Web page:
There are many situations where we want to amplify a small difference between two signal levels and ignore any ‘common’ level both inputs may share. This can be a achieved by some form of *Differential Amplifier*. Figure 1·7 shows an example of a differential amplifier stage that uses a pair of bipolar transistors.

This particular example uses a *Long-Tailed Pair* connected to a *Current Source*. We can understand how the circuit works simply from an argument based upon symmetry. For simplicity in this diagram we represent the Current Source by the standard symbol of a pair of linked circles. We will look at how a current source actually works later on. For now we can just assume it is an arrangement that insists upon always drawing a fixed current which in this case has the value .

Assume that and that the two transistors are identical. Assume that we start with the two input voltages also being identical. The circuit is arranged so that . By symmetry, when it follows that , hence .

Now assume we increase, say, by a small amount. This will mean that the transistor, **Tr1**, will try to increase its current level and hence lift the voltage present at its emitter. However as it does this the base-emitter voltage of **Tr2** will fall. Since the current in a bipolar transistor depends upon its base-emitter voltage the result is that the current, , rises, and falls. The sum of these currents, , does not alter very much, but the balance between the two transistor currents/voltages changes. The result is that the rise in , keeping fixed, causes more current to flow through and less through . The reduction in means the voltage drop across will reduce. hence the voltage at its lower end moves up towards .

To evaluate this more precisely, we can assume that for each transistor in the pair the collector-emitter current is related to the base-emitter voltage via an expression

i.e. we can say that

where is the emitter voltage which the two transistors have in common and and are the base voltages. The value represents the voltage-current gain of each transistor. The sum of these two currents always has a fixed value imposed by the current source, but any difference between them will be such that

where vanishes as it is common to both of the initial expressions.

Since we can say that the above is equivalent to saying that

When only concerned about a.c. signals we can ignore the constant and say that this becomes

where is one of the small-signal h-parameter values for a bipolar transistor, represents the change in the current in produced when we change the input voltage so that their imbalance from being equal is . Since this change in current appears across , and the potential at the top of this is held fixed at it follows that the lower end of which we are using as the output will change in voltage by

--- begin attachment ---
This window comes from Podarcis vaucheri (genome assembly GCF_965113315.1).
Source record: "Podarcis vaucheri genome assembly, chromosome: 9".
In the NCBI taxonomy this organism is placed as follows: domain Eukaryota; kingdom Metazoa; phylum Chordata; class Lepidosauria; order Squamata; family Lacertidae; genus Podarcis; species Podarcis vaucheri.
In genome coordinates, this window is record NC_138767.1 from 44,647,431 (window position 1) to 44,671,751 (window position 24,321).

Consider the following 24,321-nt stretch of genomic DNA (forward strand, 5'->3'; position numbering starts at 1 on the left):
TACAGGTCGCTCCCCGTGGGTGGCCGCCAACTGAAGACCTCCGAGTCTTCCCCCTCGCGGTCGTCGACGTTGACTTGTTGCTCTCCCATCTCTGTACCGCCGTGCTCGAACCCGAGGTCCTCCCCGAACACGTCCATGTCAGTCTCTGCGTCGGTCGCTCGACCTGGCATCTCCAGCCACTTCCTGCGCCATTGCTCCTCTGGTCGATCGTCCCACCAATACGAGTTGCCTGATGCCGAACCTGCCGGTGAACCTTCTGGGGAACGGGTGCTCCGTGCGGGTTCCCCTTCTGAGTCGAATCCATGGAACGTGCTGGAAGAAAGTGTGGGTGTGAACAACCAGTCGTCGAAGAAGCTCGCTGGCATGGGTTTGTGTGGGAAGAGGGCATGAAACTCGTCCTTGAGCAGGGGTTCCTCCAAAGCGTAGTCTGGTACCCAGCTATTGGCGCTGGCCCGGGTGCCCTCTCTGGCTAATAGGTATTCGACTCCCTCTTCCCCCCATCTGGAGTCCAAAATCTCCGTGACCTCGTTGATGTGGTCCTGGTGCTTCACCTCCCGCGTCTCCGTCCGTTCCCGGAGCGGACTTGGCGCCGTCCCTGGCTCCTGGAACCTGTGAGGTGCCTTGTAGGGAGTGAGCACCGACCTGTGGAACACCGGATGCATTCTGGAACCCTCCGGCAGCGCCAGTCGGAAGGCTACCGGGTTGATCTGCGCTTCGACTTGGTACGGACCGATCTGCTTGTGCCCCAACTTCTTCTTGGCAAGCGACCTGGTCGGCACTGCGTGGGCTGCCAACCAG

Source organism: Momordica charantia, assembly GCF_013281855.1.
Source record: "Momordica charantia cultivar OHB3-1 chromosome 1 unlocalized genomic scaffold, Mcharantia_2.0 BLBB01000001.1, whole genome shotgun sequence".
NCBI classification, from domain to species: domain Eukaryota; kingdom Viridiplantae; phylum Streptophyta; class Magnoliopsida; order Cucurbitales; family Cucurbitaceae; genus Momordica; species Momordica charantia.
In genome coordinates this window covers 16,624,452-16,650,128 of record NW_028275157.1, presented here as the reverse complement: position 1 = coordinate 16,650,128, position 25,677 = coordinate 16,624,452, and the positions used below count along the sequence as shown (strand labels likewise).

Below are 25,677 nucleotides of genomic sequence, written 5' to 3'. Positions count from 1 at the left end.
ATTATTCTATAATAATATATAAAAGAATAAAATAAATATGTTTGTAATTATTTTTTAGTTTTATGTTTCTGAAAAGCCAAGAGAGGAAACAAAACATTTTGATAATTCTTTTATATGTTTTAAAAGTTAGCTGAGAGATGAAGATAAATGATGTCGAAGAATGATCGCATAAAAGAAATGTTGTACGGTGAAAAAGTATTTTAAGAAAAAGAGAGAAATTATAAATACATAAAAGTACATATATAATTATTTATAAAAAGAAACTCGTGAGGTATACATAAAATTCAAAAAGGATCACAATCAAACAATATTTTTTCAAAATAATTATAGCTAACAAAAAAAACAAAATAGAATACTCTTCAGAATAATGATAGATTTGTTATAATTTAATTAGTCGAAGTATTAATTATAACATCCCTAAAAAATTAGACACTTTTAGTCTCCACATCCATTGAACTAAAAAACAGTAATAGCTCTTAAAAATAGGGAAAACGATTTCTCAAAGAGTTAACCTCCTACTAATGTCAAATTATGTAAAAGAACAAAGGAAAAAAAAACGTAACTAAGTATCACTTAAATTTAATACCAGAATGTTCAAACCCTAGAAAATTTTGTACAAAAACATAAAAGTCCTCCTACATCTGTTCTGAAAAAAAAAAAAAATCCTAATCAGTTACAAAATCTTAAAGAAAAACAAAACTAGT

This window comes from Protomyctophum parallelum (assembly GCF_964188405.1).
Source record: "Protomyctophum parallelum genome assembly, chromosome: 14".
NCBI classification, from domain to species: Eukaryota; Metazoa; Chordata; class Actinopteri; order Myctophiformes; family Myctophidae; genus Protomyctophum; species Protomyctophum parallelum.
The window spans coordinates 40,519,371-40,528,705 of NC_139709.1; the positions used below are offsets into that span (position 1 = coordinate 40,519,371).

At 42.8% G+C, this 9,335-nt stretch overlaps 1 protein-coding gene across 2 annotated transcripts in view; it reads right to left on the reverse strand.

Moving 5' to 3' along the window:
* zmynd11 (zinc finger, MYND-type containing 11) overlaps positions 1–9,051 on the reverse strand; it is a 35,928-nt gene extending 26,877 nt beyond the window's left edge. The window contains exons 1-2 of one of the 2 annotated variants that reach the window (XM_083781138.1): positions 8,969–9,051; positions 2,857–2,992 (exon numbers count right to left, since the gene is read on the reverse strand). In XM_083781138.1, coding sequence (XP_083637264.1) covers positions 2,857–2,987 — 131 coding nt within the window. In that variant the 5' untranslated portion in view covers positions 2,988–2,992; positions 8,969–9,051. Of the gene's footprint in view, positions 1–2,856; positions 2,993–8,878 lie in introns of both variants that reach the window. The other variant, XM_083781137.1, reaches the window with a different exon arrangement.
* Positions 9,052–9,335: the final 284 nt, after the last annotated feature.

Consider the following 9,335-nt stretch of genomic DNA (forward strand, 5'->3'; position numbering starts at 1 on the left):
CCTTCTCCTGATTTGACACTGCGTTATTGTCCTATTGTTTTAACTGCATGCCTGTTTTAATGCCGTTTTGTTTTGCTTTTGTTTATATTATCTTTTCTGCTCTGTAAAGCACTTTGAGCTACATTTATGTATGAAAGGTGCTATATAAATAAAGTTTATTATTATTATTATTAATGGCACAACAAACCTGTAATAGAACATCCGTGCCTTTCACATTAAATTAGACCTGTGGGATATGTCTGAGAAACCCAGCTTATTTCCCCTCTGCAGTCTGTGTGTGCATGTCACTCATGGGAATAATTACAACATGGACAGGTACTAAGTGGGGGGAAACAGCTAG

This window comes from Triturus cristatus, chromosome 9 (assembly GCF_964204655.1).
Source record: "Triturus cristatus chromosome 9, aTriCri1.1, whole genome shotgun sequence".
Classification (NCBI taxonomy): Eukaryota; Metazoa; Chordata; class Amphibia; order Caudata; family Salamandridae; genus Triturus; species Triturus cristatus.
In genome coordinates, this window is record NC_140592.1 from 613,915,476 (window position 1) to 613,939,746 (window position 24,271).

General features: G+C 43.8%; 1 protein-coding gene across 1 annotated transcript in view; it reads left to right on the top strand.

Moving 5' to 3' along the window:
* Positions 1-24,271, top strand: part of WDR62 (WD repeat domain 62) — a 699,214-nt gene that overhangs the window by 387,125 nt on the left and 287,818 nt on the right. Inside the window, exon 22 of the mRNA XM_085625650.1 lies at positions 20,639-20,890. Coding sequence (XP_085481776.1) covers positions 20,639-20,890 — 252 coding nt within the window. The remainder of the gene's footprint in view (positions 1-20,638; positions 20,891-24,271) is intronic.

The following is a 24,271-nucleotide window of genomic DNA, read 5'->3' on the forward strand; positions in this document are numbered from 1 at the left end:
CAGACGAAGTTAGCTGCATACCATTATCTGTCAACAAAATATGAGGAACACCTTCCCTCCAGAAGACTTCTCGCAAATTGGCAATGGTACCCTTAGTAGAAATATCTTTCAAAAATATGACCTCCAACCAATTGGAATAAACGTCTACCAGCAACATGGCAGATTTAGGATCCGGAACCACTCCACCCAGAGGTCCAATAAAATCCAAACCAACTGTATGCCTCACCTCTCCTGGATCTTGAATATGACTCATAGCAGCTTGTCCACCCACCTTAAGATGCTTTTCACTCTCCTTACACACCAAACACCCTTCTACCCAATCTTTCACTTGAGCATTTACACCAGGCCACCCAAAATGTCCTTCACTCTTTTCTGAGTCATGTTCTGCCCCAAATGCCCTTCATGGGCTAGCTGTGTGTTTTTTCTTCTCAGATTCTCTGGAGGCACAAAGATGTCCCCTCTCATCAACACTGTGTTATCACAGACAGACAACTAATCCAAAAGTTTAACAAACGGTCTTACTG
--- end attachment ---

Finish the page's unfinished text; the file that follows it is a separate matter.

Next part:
i.e. the stage has an effective voltage gain of .

Differential amplifiers are particularly useful in three applications:
- When we have an input which has come from some distance and may have had some added interference. Using a pair of wires to send the signal we can then take the difference in potential between them as the signal and reject any ‘common mode’ voltages on both wires as being induced by interference.
- In feedback arrangements we can use the second input to control the behaviour of the amplifier.
- When we wish to combine two signals we can feed one into one transistor, and the second signal into the other.

Most *Operational Amplifier* integrated circuits have differential amplifier input stages and hence amplify the difference between two given input levels. Many use bipolar pairs of the kind shown in figure 1·7, but similar arrangements using Field Effect Transistors are also often used.

**The Current Source**

Having made use of one, we should finish with an explanation of the *Current Source*. Figure 1·8 shows a simple example.

A positive voltage is applied to the base of a bipolar transistor, but this base is also connected to a lower potential via a series of three diodes. The potential across such a diode when conducting current will tend to be around 0·6 V. Since there are three of these, the base of the transistor will sit at a potential about 1·8 V above the lower end of . The base-emitter junction of a bipolar transistor is also a diode, hence it will also drop about 0·6 V when conducting. As a result, there will be 1·8 - 0·6 = 1·2 V across . This means the current through this resistor will be . since the transistor will probably have a current gain of over × 100 this means that more than 99% of this current will be drawn down from the transistor’s collector.

Hence approximately, we can say that

in practice the current will vary slightly with the chosen values of and . However provided the current through the diodes is a few mA the above result is likely to be reasonably accurate. Provided that is much larger than 1·8 V the exact value does not matter a great deal. The circuit therefore tends to draw down much the same current whatever voltage appears at the transistor’s collector – assuming that it, too, is more than a couple of volts. So the circuits acts to give a ‘fixed’ current and behaves as a steady current source. Although this example uses a bipolar transistor, as with many other forms of circuit we can make similar arrangements using other types of device.

**Summary**

You should now know the difference between some of the basic types of amplifier and the kinds of electronic ‘building blocks’ that can be used as amplifier stages. It should also be clear that the range of tasks and signal details/levels varies enormously over a wide range of applications. You should now also know how the basic amplifier arrangements such as Long-Tailed Pairs, etc, work.

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University of St. Andrews, St Andrews, Fife KY16 9SS, Scotland.